2. You cannot use it on interlaced video directly. Because each frame consists of 2 separate fields which are 2 separate moments in time.

You have to apply to grouped even and odd separated fields , then weave ; or smart bob deinterlace, then apply the filter, then re-interlace (if you wanted to keep interlace, or just leave it bobbed)  Quote
3. This function is an adaptation of an old script written by MugFunky to fill in the gap created by a duplicate frame. I updated it to use MVTools2 and then changed it to work on interlaced video. It replaces a duplicate frame by using MVtools2 motion estimation. You will have to adapt (or remove) the two conditional logic statements at the end of the script so that the function only works for the frames you select. Probably the easiest thing to do is simply remove the two conditional lines, change the interleave statement so it interleaves even and odd, rather than the output of the two conditional logic statements, and then call the function from your own conditional logic.

Even if you don't use this code, it illustrates how you can adapt your code to work on interlaced video: you separate fields and then perform one set of operations on the even fields and the exact same operations on the even field, treating the fields as though they were frames. Then, at the end of the script you interleave the even and odd fixed fields and weave to put them back together into a frame.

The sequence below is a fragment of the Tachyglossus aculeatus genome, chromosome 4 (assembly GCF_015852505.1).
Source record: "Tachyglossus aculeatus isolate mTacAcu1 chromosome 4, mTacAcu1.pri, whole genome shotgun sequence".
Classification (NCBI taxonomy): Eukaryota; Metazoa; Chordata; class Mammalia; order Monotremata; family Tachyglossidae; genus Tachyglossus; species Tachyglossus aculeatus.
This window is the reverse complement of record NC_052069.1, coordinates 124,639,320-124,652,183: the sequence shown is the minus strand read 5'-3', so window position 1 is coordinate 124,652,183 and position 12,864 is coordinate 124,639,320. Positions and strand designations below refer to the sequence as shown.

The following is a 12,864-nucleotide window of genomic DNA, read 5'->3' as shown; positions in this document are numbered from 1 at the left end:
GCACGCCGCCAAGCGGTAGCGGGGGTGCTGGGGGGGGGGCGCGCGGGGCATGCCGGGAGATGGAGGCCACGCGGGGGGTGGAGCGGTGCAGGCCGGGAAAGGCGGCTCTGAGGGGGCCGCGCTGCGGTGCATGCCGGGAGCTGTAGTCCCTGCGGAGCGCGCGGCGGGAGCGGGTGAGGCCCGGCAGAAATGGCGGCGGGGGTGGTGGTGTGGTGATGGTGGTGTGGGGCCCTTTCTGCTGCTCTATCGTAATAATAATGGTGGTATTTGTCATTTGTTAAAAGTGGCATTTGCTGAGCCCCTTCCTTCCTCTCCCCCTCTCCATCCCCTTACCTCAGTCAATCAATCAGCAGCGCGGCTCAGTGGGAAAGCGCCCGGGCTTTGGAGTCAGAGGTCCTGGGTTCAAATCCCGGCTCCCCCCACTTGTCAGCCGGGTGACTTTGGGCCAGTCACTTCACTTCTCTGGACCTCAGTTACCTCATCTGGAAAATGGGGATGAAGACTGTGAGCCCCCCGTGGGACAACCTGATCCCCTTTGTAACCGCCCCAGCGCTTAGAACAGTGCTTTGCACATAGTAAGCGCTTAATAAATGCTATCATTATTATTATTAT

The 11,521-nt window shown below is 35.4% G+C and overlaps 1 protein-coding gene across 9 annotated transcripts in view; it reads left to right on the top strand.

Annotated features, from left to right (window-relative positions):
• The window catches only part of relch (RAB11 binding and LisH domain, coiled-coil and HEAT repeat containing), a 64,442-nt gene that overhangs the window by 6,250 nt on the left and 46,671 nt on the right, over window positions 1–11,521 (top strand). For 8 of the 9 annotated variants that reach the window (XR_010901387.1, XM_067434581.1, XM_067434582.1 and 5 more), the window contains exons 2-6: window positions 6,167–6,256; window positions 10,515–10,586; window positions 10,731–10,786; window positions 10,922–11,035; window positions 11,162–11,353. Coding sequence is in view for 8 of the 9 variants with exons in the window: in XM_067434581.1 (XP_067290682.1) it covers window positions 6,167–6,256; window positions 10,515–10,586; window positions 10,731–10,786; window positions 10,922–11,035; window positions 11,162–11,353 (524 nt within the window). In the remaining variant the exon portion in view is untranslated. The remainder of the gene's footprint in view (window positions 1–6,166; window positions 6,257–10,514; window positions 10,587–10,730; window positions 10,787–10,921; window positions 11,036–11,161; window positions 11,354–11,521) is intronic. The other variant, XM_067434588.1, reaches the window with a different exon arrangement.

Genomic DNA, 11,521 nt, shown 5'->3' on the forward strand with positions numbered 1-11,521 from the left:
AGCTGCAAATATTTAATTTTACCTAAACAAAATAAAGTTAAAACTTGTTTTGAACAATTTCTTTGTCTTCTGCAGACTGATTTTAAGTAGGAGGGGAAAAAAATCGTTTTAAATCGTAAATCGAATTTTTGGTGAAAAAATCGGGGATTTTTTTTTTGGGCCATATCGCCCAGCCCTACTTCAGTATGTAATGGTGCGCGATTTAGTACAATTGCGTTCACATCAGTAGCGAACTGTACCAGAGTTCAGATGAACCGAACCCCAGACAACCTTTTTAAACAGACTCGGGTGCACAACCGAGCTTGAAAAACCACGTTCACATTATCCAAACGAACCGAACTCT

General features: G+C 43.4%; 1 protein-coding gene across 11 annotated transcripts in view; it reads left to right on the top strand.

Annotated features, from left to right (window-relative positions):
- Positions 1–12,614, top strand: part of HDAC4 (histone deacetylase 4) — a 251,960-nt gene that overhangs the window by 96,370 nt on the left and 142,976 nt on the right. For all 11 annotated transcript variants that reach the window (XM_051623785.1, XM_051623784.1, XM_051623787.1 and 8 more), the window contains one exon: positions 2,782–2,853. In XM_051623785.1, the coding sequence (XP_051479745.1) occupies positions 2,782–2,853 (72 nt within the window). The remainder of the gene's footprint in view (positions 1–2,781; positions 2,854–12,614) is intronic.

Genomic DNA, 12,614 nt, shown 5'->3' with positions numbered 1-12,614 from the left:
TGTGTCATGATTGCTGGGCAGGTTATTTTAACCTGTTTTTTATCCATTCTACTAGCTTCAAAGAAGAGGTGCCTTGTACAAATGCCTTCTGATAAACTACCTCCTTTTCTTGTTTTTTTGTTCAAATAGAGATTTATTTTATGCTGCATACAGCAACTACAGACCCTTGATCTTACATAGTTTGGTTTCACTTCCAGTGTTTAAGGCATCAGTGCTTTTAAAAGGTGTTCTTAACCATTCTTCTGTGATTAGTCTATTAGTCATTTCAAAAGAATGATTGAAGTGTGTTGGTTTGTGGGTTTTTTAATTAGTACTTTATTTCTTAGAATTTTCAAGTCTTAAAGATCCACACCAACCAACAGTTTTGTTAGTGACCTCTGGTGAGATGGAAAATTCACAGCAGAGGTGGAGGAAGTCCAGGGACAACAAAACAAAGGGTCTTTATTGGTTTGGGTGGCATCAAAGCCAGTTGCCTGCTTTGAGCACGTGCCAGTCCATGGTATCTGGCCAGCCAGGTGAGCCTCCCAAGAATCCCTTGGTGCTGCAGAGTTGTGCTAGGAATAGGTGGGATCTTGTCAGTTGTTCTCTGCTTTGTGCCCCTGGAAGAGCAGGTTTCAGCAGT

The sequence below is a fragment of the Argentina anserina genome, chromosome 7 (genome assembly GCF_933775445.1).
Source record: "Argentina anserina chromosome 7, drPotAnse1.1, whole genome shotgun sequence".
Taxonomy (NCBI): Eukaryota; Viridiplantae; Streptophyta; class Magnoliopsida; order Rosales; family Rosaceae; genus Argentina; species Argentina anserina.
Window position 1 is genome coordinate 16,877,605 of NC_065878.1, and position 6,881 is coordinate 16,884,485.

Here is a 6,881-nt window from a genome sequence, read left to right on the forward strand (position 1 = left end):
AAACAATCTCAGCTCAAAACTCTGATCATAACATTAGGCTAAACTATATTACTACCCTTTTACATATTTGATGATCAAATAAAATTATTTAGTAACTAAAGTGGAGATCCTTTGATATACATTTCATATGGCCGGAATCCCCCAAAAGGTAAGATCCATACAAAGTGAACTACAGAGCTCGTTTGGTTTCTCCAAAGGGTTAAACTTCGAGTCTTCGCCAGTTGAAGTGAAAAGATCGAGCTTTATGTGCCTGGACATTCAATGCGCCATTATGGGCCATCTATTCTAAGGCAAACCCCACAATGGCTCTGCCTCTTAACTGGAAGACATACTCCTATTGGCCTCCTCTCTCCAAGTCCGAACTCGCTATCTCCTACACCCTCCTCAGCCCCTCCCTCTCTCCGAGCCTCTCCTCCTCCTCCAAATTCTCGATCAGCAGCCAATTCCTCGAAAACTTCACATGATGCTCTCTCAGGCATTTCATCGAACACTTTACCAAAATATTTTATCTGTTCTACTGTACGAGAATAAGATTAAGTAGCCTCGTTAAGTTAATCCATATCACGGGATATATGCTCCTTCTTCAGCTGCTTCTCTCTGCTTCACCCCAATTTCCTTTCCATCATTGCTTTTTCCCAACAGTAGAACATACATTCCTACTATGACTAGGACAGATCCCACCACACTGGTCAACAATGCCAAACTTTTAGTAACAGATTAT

Make sure to test this on a short clip and use bob() or separatefields() on that clip to make sure you didn't reverse the field order. That is really easy to do with a script like this, depending on the field order coming into the script.

Code:
```function filldropsI (clip c)
{
even = c.SeparateFields().SelectEven()
super_even=MSuper(even,pel=2)
vfe=manalyse(super_even,truemotion=true,isb=false,delta=1)
vbe=manalyse(super_even,truemotion=true,isb=true,delta=1)
filldrops_e = mflowinter(even,super_even,vbe,vfe,time=50)

odd  = c.SeparateFields().SelectOdd()
super_odd=MSuper(odd,pel=2)